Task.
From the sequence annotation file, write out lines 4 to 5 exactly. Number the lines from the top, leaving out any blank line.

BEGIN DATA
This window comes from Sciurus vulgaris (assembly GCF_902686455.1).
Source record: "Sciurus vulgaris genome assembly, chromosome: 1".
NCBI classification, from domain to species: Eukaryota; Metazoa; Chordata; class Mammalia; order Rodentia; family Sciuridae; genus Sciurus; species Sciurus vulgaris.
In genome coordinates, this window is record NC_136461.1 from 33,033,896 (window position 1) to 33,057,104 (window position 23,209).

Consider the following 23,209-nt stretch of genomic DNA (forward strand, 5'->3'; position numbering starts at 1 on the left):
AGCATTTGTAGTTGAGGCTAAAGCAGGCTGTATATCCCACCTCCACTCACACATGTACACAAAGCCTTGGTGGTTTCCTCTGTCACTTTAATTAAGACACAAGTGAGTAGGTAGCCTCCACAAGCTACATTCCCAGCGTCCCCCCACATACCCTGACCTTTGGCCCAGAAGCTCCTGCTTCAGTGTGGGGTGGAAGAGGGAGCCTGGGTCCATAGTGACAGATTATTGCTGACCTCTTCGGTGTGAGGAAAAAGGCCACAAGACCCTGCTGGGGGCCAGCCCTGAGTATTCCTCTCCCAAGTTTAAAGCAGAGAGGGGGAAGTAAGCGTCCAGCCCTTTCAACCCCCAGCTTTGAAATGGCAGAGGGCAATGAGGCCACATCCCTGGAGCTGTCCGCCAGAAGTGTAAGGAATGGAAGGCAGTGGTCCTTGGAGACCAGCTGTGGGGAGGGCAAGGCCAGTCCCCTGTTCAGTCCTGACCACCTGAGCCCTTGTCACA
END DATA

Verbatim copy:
In genome coordinates, this window is record NC_136461.1 from 33,033,896 (window position 1) to 33,057,104 (window position 23,209).

Consider the following 23,209-nt stretch of genomic DNA (forward strand, 5'->3'; position numbering starts at 1 on the left):